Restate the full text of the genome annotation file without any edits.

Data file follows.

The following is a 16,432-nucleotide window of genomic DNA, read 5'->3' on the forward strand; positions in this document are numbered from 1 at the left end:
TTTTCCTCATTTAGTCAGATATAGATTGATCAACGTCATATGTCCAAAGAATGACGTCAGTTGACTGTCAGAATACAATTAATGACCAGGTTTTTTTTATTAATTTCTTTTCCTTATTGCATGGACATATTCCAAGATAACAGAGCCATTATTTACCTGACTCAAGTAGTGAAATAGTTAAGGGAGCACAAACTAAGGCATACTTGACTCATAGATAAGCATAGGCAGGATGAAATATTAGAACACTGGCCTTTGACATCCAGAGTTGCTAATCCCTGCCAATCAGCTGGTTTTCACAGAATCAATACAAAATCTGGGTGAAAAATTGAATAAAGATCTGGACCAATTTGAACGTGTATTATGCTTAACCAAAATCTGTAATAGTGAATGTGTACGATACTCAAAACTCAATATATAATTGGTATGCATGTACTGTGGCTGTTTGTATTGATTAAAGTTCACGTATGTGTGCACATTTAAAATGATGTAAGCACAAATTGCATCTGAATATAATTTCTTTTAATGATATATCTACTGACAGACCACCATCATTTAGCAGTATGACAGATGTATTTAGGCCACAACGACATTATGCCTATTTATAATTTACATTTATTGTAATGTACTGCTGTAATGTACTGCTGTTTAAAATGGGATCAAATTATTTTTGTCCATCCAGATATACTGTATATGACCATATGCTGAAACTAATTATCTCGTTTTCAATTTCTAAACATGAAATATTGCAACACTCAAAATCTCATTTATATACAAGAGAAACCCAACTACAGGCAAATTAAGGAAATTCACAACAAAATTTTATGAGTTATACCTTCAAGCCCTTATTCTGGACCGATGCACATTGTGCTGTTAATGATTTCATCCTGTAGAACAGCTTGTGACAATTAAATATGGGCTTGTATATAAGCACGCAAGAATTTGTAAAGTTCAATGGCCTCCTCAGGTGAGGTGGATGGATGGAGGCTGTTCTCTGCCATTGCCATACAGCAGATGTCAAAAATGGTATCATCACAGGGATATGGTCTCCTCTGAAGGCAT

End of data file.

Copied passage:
The following is a 16,432-nucleotide window of genomic DNA, read 5'->3' on the forward strand; positions in this document are numbered from 1 at the left end:
TTTTCCTCATTTAGTCAGATATAGATTGATCAACGTCATATGTCCAAAGAATGACGTCAGTTGACTGTCAGAATACAATTAATGACCAGGTTTTTTTTATTAATTTCTTTTCCTTATTGCATGGACATATTCCAAGATAACAGAGCCATTATTTACCTGACTCAAGTAGTGAAATAGTTAAGGGAGCACAAACTAAGGCATACTTGACTCATAGATAAGCATAGGCAGGATGAAATATTAGAACACTGGCCTTTGACATCCAGAGTTGCTAATCCCTGCCAATCAGCTGGTTTTCACAGAATCAATACAAAATCTGGGTGAAAAATTGAATAAAGATCTGGACCAATTTGAACGTGTATTATGCTTAACCAAAATCTGTAATAGTGAATGTGTACGATACTCAAAACTCAATATATAATTGGTATGCATGTACTGTGGCTGTTTGTATTGATTAAAGTTCACGTATGTGTGCACATTTAAAATGATGTAAGCACAAATTGCATCTGAATATAATTTCTTTTAATGATATATCTACTGACAGACCACCATCATTTAGCAGTATGACAGATGTATTTAGGCCACAACGACATTATGCCTATTTATAATTTACATTTATTGTAATGTACTGCTGTAATGTACTGCTGTTTAAAATGGGATCAAATTATTTTTGTCCATCCAGATATACTGTATATGACCATATGCTGAAACTAATTATCTCGTTTTCAATTTCTAAACATGAAATATTGCAACACTCAAAATCTCATTTATATACAAGAGAAACCCAACTACAGGCAAATTAAGGAAATTCACAACAAAATTTTATGAGTTATACCTTCAAGCCCTTATTCTGGACCGATGCACATTGTGCTGTTAATGATTTCATCCTGTAGAACAGCTTGTGACAATTAAATATGGGCTTGTATATAAGCACGCAAGAATTTGTAAAGTTCAATGGCCTCCTCAGGTGAGGTGGATGGATGGAGGCTGTTCTCTGCCATTGCCATACAGCAGATGTCAAAAATGGTATCATCACAGGGATATGGTCTCCTCTGAAGGCAT